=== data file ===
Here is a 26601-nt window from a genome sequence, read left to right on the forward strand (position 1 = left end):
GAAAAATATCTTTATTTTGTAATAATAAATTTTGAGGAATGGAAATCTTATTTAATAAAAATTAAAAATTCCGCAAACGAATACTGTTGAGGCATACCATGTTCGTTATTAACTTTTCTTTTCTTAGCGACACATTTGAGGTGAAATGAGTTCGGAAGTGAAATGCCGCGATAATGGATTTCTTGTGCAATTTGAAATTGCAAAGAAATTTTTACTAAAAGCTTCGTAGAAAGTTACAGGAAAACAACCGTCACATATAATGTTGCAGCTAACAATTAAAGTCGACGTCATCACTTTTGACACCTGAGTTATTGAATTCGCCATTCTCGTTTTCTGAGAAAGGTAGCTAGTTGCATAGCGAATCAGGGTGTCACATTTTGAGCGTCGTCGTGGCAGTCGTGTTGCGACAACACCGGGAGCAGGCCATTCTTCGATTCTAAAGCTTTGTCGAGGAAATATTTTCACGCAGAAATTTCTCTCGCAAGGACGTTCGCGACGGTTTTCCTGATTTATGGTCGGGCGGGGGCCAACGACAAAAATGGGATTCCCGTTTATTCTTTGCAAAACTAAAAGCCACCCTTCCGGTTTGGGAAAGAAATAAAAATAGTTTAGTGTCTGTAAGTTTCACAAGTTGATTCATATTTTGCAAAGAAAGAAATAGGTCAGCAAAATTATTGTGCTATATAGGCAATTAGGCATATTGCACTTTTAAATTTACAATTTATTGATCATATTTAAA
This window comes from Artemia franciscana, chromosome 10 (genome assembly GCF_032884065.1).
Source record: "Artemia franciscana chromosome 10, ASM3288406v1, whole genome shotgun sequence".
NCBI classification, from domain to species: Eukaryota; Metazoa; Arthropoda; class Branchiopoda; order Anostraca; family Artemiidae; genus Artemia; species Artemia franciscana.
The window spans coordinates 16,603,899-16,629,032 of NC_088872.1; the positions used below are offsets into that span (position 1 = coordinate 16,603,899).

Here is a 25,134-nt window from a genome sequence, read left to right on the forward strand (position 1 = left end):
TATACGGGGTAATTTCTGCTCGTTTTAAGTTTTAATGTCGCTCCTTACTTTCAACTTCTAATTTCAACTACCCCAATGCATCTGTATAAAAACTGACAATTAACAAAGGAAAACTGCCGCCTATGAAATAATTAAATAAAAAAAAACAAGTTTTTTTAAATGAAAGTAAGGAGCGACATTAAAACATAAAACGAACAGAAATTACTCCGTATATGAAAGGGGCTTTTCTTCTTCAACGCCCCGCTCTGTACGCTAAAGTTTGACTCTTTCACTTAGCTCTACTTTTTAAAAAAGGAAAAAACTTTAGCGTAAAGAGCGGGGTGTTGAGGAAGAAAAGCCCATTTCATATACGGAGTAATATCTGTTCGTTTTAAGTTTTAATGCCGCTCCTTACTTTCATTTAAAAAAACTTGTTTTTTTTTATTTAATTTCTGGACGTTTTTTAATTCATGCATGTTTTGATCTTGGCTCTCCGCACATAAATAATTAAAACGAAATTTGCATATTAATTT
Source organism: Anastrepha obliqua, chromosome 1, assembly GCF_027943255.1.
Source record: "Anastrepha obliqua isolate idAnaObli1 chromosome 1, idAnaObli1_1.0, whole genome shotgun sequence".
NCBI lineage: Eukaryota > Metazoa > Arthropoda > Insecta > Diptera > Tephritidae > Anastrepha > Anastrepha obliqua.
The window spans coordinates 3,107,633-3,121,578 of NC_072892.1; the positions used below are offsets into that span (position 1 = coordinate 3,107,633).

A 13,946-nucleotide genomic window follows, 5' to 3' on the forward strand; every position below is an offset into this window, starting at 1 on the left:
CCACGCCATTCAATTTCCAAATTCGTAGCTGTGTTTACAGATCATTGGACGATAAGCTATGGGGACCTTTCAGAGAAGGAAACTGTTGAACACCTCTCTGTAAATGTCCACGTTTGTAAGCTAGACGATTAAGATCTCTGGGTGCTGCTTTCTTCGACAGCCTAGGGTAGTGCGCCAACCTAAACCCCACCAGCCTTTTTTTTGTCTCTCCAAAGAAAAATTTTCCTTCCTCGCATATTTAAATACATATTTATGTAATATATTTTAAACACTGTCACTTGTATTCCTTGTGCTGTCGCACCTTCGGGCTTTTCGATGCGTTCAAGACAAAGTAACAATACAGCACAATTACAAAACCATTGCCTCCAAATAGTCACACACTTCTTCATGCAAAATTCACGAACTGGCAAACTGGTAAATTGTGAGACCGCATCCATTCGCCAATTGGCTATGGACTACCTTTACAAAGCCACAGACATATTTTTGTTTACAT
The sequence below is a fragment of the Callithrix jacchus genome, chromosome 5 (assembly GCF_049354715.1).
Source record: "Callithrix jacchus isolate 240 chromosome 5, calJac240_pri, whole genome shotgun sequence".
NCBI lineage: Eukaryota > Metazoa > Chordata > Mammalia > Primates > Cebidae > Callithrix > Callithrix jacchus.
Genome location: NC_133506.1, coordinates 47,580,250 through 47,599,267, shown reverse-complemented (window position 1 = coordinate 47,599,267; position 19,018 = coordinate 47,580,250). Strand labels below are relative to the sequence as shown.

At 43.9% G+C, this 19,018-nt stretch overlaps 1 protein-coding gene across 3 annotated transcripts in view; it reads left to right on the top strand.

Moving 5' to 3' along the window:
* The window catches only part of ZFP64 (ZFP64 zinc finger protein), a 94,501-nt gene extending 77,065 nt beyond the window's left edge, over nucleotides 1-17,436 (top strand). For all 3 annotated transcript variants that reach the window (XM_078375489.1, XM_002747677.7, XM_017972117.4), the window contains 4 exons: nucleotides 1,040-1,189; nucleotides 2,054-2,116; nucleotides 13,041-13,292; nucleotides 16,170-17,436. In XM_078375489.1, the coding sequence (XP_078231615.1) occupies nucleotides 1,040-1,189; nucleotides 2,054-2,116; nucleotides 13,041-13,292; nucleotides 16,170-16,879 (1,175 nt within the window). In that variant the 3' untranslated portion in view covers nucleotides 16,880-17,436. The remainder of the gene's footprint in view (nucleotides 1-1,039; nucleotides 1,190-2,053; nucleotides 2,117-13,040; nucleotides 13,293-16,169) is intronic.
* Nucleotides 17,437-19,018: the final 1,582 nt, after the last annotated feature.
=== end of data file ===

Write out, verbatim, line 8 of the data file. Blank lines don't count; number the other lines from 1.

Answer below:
TATACGGGGTAATTTCTGCTCGTTTTAAGTTTTAATGTCGCTCCTTACTTTCAACTTCTAATTTCAACTACCCCAATGCATCTGTATAAAAACTGACAATTAACAAAGGAAAACTGCCGCCTATGAAATAATTAAATAAAAAAAAACAAGTTTTTTTAAATGAAAGTAAGGAGCGACATTAAAACATAAAACGAACAGAAATTACTCCGTATATGAAAGGGGCTTTTCTTCTTCAACGCCCCGCTCTGTACGCTAAAGTTTGACTCTTTCACTTAGCTCTACTTTTTAAAAAAGGAAAAAACTTTAGCGTAAAGAGCGGGGTGTTGAGGAAGAAAAGCCCATTTCATATACGGAGTAATATCTGTTCGTTTTAAGTTTTAATGCCGCTCCTTACTTTCATTTAAAAAAACTTGTTTTTTTTTATTTAATTTCTGGACGTTTTTTAATTCATGCATGTTTTGATCTTGGCTCTCCGCACATAAATAATTAAAACGAAATTTGCATATTAATTT